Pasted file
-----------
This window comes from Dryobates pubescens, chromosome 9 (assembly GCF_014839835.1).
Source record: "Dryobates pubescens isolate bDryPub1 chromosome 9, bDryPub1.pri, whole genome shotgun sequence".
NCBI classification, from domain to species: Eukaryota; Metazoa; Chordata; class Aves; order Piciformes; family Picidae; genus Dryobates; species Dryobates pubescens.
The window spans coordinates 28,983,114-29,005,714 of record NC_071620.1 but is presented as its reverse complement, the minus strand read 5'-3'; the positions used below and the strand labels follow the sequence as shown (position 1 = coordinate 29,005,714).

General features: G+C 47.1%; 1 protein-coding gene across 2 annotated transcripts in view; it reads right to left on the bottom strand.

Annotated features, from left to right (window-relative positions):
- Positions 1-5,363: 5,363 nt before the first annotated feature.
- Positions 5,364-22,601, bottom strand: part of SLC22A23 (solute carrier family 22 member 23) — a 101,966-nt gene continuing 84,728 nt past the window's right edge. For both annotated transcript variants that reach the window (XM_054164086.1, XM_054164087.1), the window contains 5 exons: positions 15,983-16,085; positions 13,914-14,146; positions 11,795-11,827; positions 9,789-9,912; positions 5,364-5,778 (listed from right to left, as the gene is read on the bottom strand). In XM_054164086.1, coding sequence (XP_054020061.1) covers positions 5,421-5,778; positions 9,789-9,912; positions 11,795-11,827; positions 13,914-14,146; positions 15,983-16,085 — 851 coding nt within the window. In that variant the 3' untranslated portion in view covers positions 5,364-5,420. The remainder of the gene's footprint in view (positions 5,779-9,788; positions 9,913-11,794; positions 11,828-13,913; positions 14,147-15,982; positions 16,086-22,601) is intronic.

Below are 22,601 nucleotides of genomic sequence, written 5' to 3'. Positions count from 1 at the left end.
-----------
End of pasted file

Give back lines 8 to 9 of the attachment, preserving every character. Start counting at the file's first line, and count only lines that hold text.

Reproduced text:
- Positions 5,364-22,601, bottom strand: part of SLC22A23 (solute carrier family 22 member 23) — a 101,966-nt gene continuing 84,728 nt past the window's right edge. For both annotated transcript variants that reach the window (XM_054164086.1, XM_054164087.1), the window contains 5 exons: positions 15,983-16,085; positions 13,914-14,146; positions 11,795-11,827; positions 9,789-9,912; positions 5,364-5,778 (listed from right to left, as the gene is read on the bottom strand). In XM_054164086.1, coding sequence (XP_054020061.1) covers positions 5,421-5,778; positions 9,789-9,912; positions 11,795-11,827; positions 13,914-14,146; positions 15,983-16,085 — 851 coding nt within the window. In that variant the 3' untranslated portion in view covers positions 5,364-5,420. The remainder of the gene's footprint in view (positions 5,779-9,788; positions 9,913-11,794; positions 11,828-13,913; positions 14,147-15,982; positions 16,086-22,601) is intronic.

Below are 22,601 nucleotides of genomic sequence, written 5' to 3'. Positions count from 1 at the left end.